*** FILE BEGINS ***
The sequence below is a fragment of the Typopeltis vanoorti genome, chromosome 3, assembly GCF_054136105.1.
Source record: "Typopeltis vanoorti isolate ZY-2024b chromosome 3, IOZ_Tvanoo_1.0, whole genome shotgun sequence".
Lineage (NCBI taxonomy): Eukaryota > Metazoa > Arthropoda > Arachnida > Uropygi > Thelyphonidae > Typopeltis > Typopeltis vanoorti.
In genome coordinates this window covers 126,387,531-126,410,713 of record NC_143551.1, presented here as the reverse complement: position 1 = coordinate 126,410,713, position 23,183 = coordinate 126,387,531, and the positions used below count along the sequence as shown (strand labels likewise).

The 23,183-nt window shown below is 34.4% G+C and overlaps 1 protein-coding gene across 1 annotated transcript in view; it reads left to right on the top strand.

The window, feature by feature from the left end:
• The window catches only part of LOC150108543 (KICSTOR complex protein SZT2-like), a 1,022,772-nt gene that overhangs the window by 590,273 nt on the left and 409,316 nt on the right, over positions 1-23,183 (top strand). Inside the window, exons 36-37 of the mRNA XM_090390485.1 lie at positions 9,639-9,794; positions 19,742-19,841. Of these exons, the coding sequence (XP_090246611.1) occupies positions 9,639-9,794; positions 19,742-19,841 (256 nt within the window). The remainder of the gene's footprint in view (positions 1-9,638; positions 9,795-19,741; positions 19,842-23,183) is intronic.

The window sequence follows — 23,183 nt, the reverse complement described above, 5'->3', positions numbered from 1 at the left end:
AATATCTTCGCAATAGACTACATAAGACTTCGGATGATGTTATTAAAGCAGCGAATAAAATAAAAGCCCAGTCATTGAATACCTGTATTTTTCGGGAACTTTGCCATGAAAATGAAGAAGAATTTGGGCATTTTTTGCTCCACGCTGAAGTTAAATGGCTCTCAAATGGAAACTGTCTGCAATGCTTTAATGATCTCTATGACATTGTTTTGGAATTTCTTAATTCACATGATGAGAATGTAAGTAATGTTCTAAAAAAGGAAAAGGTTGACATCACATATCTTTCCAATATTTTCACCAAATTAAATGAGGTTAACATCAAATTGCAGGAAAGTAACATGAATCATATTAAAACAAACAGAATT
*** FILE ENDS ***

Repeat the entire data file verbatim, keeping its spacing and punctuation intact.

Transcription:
The sequence below is a fragment of the Typopeltis vanoorti genome, chromosome 3, assembly GCF_054136105.1.
Source record: "Typopeltis vanoorti isolate ZY-2024b chromosome 3, IOZ_Tvanoo_1.0, whole genome shotgun sequence".
Lineage (NCBI taxonomy): Eukaryota > Metazoa > Arthropoda > Arachnida > Uropygi > Thelyphonidae > Typopeltis > Typopeltis vanoorti.
In genome coordinates this window covers 126,387,531-126,410,713 of record NC_143551.1, presented here as the reverse complement: position 1 = coordinate 126,410,713, position 23,183 = coordinate 126,387,531, and the positions used below count along the sequence as shown (strand labels likewise).

The 23,183-nt window shown below is 34.4% G+C and overlaps 1 protein-coding gene across 1 annotated transcript in view; it reads left to right on the top strand.

The window, feature by feature from the left end:
• The window catches only part of LOC150108543 (KICSTOR complex protein SZT2-like), a 1,022,772-nt gene that overhangs the window by 590,273 nt on the left and 409,316 nt on the right, over positions 1-23,183 (top strand). Inside the window, exons 36-37 of the mRNA XM_090390485.1 lie at positions 9,639-9,794; positions 19,742-19,841. Of these exons, the coding sequence (XP_090246611.1) occupies positions 9,639-9,794; positions 19,742-19,841 (256 nt within the window). The remainder of the gene's footprint in view (positions 1-9,638; positions 9,795-19,741; positions 19,842-23,183) is intronic.

The window sequence follows — 23,183 nt, the reverse complement described above, 5'->3', positions numbered from 1 at the left end:
AATATCTTCGCAATAGACTACATAAGACTTCGGATGATGTTATTAAAGCAGCGAATAAAATAAAAGCCCAGTCATTGAATACCTGTATTTTTCGGGAACTTTGCCATGAAAATGAAGAAGAATTTGGGCATTTTTTGCTCCACGCTGAAGTTAAATGGCTCTCAAATGGAAACTGTCTGCAATGCTTTAATGATCTCTATGACATTGTTTTGGAATTTCTTAATTCACATGATGAGAATGTAAGTAATGTTCTAAAAAAGGAAAAGGTTGACATCACATATCTTTCCAATATTTTCACCAAATTAAATGAGGTTAACATCAAATTGCAGGAAAGTAACATGAATCATATTAAAACAAACAGAATT